So far we have published articles on how to self-massage your face and nose for rejuvenation. We also introduced you to a technique known for thousands of years - massage of the ears, eyes and tongue, as well as self-massage of the neck, throat and abdomen. Today we continue with the first part of the flexibility and he alth exercises presented by the weight loss guru, follower of Sri Chinmoy, yoga and author of Methodology for He alth, Rejuvenation and Longevity - Ivan Garabitov
First Exercise: Supporting the Sky with Interlaced Fingers
This exercise increases lung capacity, improves balance, strengthens the muscles and bones of the back and lower back. It also has a general mobilizing effect on the muscles and internal organs of the whole body.
1. Take a stance with your heels tucked in and your feet apart, a V-shaped ducking stance. You can move the steps back a few inches, but keep them in a ducking position. The heels should be firmly planted in the ground so that the feet are slightly elevated.
2. The arms hang freely and naturally on either side of the body. Gently touch the tip of the tongue to the roof of the mouth, just behind the upper teeth.
3. Breathe through the nose. Look straight ahead and relax your joints as best you can.
4. Place the hands in front of the body, just below the navel. The palms are facing upwards, with the fingers of both hands pointing towards each other. Slowly raise your arms, bending them slightly at the elbows, move them with palms facing up, in front of and close to the body, until they reach the level of the upper chest.
5. At the level of the upper chest, turn the palms down and continue to turn them outward and upward until they begin to point upward again, while at the same time continuing to push them upward, overhead.
When the arms are fully extended, intertwine the fingers of both hands above the head. The palms are turned upwards, as if you are "supporting the sky". Push up with hands with fingers intertwined.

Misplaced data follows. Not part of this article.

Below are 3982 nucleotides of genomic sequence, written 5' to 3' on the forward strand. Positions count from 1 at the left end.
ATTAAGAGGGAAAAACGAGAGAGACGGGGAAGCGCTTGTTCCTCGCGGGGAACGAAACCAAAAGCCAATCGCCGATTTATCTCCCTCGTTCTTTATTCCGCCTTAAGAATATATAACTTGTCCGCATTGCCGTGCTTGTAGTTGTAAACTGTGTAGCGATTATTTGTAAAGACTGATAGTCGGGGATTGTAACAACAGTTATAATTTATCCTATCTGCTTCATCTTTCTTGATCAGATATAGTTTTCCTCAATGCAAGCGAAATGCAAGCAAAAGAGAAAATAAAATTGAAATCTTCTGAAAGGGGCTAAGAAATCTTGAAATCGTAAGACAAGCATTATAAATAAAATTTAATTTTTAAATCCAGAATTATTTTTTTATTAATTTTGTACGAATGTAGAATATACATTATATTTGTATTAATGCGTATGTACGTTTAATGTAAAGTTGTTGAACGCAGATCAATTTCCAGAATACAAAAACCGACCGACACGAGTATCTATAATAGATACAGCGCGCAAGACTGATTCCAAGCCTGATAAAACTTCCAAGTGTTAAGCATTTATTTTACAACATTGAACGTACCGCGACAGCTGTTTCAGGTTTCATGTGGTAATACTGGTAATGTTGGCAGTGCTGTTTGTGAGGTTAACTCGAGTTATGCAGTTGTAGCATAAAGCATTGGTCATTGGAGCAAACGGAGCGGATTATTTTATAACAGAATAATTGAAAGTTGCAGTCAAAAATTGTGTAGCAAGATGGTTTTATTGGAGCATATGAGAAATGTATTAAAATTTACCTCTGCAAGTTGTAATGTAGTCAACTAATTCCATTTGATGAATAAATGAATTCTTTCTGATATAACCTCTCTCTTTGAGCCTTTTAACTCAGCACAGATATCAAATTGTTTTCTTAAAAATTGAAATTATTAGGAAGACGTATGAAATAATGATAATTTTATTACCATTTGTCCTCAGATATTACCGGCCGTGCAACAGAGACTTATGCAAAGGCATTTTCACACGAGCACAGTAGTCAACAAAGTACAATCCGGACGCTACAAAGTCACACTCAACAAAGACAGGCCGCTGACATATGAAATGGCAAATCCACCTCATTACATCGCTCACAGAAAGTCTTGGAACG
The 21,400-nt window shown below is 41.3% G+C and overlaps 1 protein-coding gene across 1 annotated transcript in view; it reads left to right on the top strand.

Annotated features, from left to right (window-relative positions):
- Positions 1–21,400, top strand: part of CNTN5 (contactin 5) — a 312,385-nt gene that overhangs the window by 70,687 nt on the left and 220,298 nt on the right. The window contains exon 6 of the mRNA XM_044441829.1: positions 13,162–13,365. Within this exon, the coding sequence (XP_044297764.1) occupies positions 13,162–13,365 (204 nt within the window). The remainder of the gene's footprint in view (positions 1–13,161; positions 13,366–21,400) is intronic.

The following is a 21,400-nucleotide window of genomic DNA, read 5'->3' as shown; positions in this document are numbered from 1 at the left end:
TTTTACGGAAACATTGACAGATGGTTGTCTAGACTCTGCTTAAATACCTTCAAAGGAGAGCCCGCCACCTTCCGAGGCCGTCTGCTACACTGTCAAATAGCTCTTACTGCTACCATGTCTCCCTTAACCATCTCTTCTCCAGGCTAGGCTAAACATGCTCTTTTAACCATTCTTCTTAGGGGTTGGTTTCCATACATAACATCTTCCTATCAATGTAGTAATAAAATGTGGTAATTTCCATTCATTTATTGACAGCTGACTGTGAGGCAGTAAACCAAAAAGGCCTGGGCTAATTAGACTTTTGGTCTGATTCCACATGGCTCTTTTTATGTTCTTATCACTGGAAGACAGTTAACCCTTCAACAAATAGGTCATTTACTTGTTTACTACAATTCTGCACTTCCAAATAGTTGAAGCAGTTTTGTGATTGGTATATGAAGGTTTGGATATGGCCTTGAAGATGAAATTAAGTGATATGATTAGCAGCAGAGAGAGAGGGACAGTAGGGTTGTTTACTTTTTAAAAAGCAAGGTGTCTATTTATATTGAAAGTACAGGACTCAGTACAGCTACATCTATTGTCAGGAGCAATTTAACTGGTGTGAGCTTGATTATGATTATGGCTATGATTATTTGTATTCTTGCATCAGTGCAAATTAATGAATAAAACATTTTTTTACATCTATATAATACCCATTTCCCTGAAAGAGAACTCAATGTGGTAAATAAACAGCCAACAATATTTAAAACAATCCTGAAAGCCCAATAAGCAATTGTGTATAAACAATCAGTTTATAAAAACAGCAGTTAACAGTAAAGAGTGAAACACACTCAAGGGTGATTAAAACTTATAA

6. As you raise your arms, inhale, lifting up on your toes as you lift your heels off the floor, without ceasing to look straight ahead.
7. Exhale as you lower your arms. Untangle your fingers and lower your arms straight out to the sides, to either side of your body. Slowly lower down as you exhale. During the slow lowering of the arms, concentrate on the fingertips.
8. Bring the arms back in front of the body about 6cm below the navel as in step 4 above and then repeat the exercise.
9. Complete a total of 8 times of each exercise.
The exercise has some variations:
1. Follow the movement of the hands with your eyes as you raise and lower them.
2. Instead of feet in a duck stance, place feet shoulder-width apart, parallel to each other, with toes pointing forward. Bend your knees slightly, continuing to follow the movement of your hands with your eyes as you raise and lower them.
3. Don't entwine your fingers. Place the hands in front of the body in a sweeping motion and raise them with fingers pointing towards each other, two to five centimeters apart. Perform the exercise in the same pattern without intertwining the fingers.
4. As you bring the hands down, perform the healing sound C-C-C-C-C-C-C-C.
Second exercise: Stretching the bow on both sides
1. Take a stance with parallel feet spaced more than shoulder-width apart.
2. Crouch as if riding.
3. Make your hands into fists and cross them in front of your chest, with the left fist on top of the right.
4. Extend the index finger of the left hand and raise the thumb. The remaining fingers remain pressed into the palm. Extend the left arm to the left. In this position, the left palm faces forward so that you see its back, with the index finger extended upward and pointing toward the sky and the thumb pointing in front of you. The remaining three fingers remain folded into the forward-facing palm.
5. Turn your head to the left, looking at the raised left index finger, as if taking aim at some target.